Visual Basic Code...?

Hi all. I am making a CPU benchmark program in Visual basic Express 2010. I have everything I need except the actual STRESS TEST. :D Heres a BASIC look at what i'm thinking i'm going to need.

Private Function StressTest() As Integer
    'Complex math that will STRESS the CPU a lot
    math math math.................
    'Complex math that will STRESS the CPU a lot
    return time-taken-to-run-test-in-mili-seconds
End Function

Please help me make this! I am SOOOOOO Close! All I need is to know how long the thing took, and the actual math that puts STRESS on the CPU!!! PLEASE HELP ME OUT!!! IT WOULD MAKE A 12 YEAR OLD'S DREAMS COME TRUE!!! THANKS!

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Ziviz5 years ago
Alternatively, you can use the System.Diagnostics.Stopwatch.

Example (based off of MSDN example)

Dim stopWatch As New Stopwatch()
/* Some code to time */
Dim ts As TimeSpan = stopWatch.Elapsed

I have used the same class to time a render loop in C#. It proved very accurate.
orksecurity5 years ago
Capture the current system time down to the millisecond (or whatever accuracy your system will support). Run your testcase. Capture the current time again. Compute the difference between the two times and return that.

As far as what to use as your testcase: There's no simple answer. Different computations/operations/loops/whatever will test different parts of the system, and system performance really can't be reduced to a single number. The best answer is to run something as similar as possible to the critical section of whatever program(s) matter(s) most to you, since those are the ones which you really care about... but that may say very little about the performance of the programs your friends care most about.

Proper benchmarking is a field of study in itself, requiring an understanding of both computer architectures and of what operations matter most to a particular group of customers. For the compiler I'm working on, we use about 50 different benchmark loops -- some arbitary "this might be interesting" kernels, some derived from real-world customer examples. The latter are far more meaningful and useful; the microkernels are mostly useful for probing why the real-world code might not be doing as well as we would like it to.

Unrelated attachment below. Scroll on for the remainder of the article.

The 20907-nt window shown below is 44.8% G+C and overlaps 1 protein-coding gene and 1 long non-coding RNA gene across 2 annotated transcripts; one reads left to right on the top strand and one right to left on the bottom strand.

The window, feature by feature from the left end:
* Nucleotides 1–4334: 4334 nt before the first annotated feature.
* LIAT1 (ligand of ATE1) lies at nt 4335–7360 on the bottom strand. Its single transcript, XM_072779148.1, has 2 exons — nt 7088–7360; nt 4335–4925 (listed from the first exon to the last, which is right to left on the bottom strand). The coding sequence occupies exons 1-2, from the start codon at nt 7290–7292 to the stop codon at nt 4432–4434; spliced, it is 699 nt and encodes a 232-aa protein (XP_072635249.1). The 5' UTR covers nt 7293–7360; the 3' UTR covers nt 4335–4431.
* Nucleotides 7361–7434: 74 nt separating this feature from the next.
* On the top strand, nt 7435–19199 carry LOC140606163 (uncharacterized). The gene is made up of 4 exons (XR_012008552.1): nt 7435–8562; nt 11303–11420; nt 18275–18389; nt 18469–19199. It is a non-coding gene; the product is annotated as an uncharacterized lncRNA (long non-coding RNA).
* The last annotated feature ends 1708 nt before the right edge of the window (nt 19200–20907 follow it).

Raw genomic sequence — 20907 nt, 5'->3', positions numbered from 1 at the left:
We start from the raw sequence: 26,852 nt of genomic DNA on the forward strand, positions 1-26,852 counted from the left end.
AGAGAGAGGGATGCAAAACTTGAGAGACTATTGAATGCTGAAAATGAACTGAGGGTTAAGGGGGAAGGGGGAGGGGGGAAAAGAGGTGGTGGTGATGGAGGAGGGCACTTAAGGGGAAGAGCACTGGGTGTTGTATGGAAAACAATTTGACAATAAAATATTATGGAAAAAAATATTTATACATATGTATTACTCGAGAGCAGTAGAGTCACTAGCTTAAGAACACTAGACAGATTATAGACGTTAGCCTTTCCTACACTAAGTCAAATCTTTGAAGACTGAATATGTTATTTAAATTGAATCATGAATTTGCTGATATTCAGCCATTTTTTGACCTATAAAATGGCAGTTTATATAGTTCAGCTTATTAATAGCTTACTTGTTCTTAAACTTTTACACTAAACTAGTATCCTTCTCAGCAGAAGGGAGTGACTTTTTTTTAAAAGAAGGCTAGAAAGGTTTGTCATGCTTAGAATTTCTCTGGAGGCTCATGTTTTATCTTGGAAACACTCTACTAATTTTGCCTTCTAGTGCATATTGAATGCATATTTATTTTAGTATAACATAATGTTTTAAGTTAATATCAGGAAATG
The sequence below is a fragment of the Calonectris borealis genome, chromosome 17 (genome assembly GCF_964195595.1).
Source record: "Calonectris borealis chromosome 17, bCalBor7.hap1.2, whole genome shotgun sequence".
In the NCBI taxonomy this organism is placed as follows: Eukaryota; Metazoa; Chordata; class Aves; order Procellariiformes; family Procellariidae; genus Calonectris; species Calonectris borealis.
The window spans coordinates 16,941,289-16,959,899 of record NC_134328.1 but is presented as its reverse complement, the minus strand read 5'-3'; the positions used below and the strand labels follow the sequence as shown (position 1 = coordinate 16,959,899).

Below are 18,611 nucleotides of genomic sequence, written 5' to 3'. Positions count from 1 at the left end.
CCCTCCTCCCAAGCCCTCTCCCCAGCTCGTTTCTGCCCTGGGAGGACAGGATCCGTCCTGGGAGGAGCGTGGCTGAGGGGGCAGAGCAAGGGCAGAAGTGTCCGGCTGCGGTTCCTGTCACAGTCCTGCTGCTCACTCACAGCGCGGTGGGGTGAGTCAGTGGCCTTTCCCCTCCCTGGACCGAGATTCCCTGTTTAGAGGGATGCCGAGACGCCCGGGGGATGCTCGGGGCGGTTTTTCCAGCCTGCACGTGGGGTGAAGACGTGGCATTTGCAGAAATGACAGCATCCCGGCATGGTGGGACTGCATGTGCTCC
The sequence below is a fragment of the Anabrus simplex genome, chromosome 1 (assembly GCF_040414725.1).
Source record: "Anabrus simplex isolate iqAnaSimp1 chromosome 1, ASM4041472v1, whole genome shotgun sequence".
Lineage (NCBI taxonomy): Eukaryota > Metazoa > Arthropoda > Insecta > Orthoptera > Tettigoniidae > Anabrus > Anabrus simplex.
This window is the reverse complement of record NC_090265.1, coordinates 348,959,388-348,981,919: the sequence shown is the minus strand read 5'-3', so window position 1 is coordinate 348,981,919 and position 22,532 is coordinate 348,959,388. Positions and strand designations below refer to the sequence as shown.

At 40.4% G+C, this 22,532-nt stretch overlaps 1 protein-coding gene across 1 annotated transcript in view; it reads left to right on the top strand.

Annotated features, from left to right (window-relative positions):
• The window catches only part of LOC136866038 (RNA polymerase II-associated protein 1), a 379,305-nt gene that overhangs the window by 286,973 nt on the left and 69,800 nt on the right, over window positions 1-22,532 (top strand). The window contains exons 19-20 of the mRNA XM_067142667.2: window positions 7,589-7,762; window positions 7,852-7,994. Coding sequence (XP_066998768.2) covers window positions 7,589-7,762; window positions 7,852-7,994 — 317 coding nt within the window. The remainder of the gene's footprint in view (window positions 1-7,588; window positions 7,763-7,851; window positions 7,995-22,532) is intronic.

sci4me (author)  orksecurity5 years ago
so.. how can i capture the time? lol... i knew all that stuff. :d
Read The Fine Manual. That's what it's for.
sci4me (author)  orksecurity5 years ago
ok.. i looked up lol. :D Heres wut i got so far:

Private Function StressTest() As Integer
Dim BeginTime As Date
Dim FinishTime As Date
Dim ElapsedTime As Long
BeginTime = Now



FinishTime = Now
ElapsedTime = DateDiff("s", BeginTime, FinishTime)
Return ElapsedTime
End Function

I just need the calculation part...
As I said, there are a near-infinite set of possible benchmarks to measure, depending on what aspect of the system's performance (and of Visual Basic's compilation efficiency, which will of course be inextricably entwined in the results) you're interested in. There is no single obvious answer.

Either do some research to look at what benchmarks have been used in the past, or figure out what operations matter to you and how to exercise them.

NOTE: To do this properly, you need to make sure that the Visual Basic compiler doesn't optimize away large portions of your test. Which means you're going to have to understand VB's code generation, and possibly look at the generated code at the assembler level to make sure it's actually doing what you think it's doing. Unless, as I said, the thing being tested is a portion of the actual VB program you're interested in, in which case it would presumably be optimized the same way in your own program as here.

It's easy to write a bad benchmark. It's harder to write one that's meaningful.

To give you an example of just how hard it can be to write a good test: Back in the early days of PCs, one of the standard benchmarks with the Sieve of Eratosthenes, which is a simple routine for computing prime numbers. It was a good test only until compiler developers started writing optimization hacks which specifically recognized this routine and swapped in a hand-coded, extremely optimized assembler version -- at which point the Sieve's performance stopped being a meaningful representation of how well the compiler, and computer, would handle anything else. And of course the Sieve only exercised a few aspects of the processor -- simple loops and integer math -- and thus told us very little about how other programs would run. It was useful back when computers and language implementations were primitive, but it has essentially outlived its usefulness now. The same is true of most of the simple ("microkernel") tests -- to take a more modern example, even a test which does a good job of exercising the CPU may tell you nothing about the performance of the graphics coprocessor, and for some tasks (games in particular) graphics speed may matter more than main processor speed.

Websearching for information about benchmarks will find many past attempts, and a lot of discussion of what's good and bad about them. If you're really interested in this topic, there's a lot of interesting reading out there.
VB ? Optimise ?
No reason it couldn't. Whether it *does* or not, I don't know and don't care since I don't go near it.